If you want to know how to run for longer, you’re either frustrated with a very slow build or you need to increase your distance for an imminent race.
Either way, you’ll need to work out how to increase during distance without risking injury.
In this post, we’ll cover the main risks of injury, how you can improve performance and how to increase your running distance quickly.
What are the risks with building distance quickly?
The riskiest time for an endurance runner is when they are building their long run distance.
This is because of muscle fatigue leading to technique inefficiencies.
This increases the load on specific areas of the body and begins a cycle of overload.
How can you improve running performance?
The secret of how to run for longer is directly linked to your muscle strength and ability to maintain efficient technique.
It’s not just for those looking to run faster but for anyone looking to run better.
You can find some examples of a distance running strength program here.
This means that you should be strong enough for the running you’re doing and then some.
The best way to make sure that you’re strong enough for your current running volume is to add strength training at the end of your long run.
It doesn’t have to be the full program – even just a few sets is enough to test whether you still have strength in the legs after your long run.
If you struggle with the strength training, it’s a warning sign that your strength, and therefore technique efficiency, hasn’t lasted as long as your long run.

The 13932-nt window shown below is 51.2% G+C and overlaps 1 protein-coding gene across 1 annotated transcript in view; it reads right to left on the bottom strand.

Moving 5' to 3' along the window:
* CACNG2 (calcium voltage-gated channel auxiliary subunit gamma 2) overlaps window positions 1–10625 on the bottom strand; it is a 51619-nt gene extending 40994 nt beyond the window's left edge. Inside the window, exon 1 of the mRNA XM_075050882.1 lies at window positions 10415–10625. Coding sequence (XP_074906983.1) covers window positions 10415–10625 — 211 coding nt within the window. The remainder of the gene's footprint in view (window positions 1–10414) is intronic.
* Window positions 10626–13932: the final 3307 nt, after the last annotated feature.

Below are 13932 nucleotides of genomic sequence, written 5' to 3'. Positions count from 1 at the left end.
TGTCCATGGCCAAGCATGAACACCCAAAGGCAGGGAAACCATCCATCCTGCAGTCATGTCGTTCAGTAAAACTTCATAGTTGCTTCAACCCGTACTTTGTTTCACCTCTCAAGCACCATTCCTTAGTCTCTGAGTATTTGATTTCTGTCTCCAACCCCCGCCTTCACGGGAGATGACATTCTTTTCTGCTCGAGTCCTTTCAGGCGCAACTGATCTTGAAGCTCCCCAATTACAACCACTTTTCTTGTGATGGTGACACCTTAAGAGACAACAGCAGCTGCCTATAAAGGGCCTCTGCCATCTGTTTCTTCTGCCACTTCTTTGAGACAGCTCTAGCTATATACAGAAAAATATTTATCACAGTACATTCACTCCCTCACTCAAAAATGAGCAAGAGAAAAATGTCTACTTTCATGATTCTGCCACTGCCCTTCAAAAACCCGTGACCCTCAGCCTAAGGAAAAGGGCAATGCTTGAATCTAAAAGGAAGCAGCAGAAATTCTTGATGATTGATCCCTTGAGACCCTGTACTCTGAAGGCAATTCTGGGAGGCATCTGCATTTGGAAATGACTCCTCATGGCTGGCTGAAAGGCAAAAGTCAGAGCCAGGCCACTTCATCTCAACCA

The best session to increase your running distance quickly
Let’s be honest: when you’re looking at how to run for longer, you want to get there as quickly as possible.
One of the most effective, and safest, long run sessions is a long run:walk.
In this session, you run for a set interval (usually 4 to 8 minutes) followed by a 2 minute walk break.
You can repeat as many cycles of this sequence as you need.
The 2 minute walk break serves to purposes: firstly it give your muscle the chance to recover and avoid fatigue.
Secondly, it works similar to an interval session, where you’ll start every running block with a lower heart rate and less oxygen supply to active muscles.
When you’re calculating how to run for longer with a run:walk format, work out your current long run time.
Then divide that time by the run interval of your run:walk.
So a 60min long run becomes 15 x 4min running intervals.
Add in your 2min rest breaks x 15 and you’ve got a 90min long run:walk session.
Because you have walking breaks to avoid muscle fatigue, you can probably round that up to 120 minutes quite safely.
So your 60min long run becomes a 120min long run:walk without additional risk.
And you’ll likely travel around 50% further in that time too!
Just like that, you’ve figured out how to run for longer in just two easy steps – strength training and run:walk.